Drugs to the Dear Youth

Tera Melos

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Drugs to the Dear Youth Review

by Stewart Mason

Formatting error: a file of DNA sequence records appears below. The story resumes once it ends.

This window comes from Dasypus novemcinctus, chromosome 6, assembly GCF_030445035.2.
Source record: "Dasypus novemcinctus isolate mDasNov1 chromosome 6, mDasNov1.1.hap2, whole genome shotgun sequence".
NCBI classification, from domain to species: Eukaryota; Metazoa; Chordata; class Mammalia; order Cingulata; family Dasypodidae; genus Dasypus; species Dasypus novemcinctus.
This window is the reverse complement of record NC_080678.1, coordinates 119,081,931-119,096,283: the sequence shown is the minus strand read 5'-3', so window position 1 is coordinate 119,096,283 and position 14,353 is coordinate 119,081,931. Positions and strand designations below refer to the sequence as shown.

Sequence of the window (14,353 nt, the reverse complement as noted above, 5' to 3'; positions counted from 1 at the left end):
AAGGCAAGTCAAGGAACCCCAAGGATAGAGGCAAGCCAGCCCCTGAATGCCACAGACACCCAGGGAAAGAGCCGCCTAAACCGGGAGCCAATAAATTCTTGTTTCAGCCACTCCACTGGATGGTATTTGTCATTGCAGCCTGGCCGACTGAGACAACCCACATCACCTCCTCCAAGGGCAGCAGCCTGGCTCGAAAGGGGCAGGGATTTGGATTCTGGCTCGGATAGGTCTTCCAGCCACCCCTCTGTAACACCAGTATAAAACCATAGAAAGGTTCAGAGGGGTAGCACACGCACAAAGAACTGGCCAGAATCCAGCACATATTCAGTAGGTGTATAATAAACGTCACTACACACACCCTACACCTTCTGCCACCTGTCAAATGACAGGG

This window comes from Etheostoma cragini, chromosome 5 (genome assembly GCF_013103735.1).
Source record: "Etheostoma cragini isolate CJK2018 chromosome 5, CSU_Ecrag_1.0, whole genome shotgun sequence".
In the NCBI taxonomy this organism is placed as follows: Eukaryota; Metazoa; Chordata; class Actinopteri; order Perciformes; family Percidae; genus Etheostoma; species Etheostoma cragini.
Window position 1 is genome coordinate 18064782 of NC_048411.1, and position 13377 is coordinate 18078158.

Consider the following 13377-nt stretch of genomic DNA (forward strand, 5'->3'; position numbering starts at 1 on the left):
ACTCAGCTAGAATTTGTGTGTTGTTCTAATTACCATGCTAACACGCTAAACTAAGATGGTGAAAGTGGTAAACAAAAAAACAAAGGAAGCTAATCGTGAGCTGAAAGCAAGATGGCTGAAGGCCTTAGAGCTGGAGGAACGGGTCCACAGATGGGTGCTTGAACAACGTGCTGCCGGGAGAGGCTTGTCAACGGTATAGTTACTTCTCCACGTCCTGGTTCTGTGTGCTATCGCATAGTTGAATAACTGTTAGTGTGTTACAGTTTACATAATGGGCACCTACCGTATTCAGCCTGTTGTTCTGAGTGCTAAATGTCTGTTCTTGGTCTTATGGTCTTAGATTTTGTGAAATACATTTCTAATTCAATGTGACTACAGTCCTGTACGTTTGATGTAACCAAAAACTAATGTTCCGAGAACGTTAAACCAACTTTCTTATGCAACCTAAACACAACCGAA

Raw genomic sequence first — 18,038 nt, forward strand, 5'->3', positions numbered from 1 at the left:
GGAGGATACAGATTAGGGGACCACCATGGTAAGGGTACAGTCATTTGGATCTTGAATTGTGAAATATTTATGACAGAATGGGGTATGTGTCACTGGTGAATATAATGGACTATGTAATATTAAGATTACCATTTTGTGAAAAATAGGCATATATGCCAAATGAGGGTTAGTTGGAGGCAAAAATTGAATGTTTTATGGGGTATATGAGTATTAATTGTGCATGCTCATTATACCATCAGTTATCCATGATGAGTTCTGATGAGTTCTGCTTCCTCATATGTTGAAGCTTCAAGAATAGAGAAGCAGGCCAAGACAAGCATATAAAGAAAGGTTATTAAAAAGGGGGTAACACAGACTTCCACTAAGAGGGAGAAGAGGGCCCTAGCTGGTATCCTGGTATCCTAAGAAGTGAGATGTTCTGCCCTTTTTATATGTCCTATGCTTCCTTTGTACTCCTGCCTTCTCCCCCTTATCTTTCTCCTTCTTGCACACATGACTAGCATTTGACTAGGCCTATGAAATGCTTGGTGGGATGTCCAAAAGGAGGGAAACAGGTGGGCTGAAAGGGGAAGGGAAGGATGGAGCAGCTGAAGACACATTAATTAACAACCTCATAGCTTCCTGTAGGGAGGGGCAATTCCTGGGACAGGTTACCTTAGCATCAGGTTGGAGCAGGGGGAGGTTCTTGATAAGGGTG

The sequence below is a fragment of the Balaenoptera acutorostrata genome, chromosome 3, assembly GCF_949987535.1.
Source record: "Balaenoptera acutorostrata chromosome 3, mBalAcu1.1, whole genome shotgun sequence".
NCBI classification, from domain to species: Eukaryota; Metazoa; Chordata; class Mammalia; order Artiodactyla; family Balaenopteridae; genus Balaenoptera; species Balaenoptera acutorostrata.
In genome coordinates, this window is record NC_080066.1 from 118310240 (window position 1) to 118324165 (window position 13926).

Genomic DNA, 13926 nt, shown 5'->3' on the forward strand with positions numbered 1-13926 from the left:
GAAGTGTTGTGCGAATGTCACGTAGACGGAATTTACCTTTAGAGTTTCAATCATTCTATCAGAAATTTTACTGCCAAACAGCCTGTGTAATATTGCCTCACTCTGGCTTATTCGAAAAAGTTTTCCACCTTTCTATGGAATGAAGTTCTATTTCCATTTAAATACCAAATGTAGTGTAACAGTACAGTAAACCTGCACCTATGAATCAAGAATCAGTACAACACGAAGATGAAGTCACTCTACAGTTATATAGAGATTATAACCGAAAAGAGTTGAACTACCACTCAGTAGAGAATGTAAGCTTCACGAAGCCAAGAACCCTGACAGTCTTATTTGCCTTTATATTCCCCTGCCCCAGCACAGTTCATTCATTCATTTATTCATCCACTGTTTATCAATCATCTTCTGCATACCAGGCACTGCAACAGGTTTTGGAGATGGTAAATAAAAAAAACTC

After a glitchy opening track, "Ambassadors of All That Is Good," that makes Drugs to the Dear Youth sound at first like some form of ambient turntablism exercise, the second album by Tera Melos turns into a fairly standard take on the more aggressive side of instrumental post-rock experimentalism. Jagged spurts of alternately fuzz-toned and crystalline guitar, willfully odd time-signature changes, and a drummer playing like Billy Cobham on a dozen espressos occasionally makes Drugs to the Dear Youth a bit of a trial for all but the devoted fans of the style. But except for the eight-minute epic "40 Roads to the Hog's Head," the central California four-piece wisely keep their experimental excursions concise enough to set and briefly explore a particular guitar sound or fractured groove before setting off on an entirely different path. Strictly for the math rock enthusiast, but anyone who thinks Don Caballero and Cap'n Jazz are the best bands they'll ever will find much to enjoy here.

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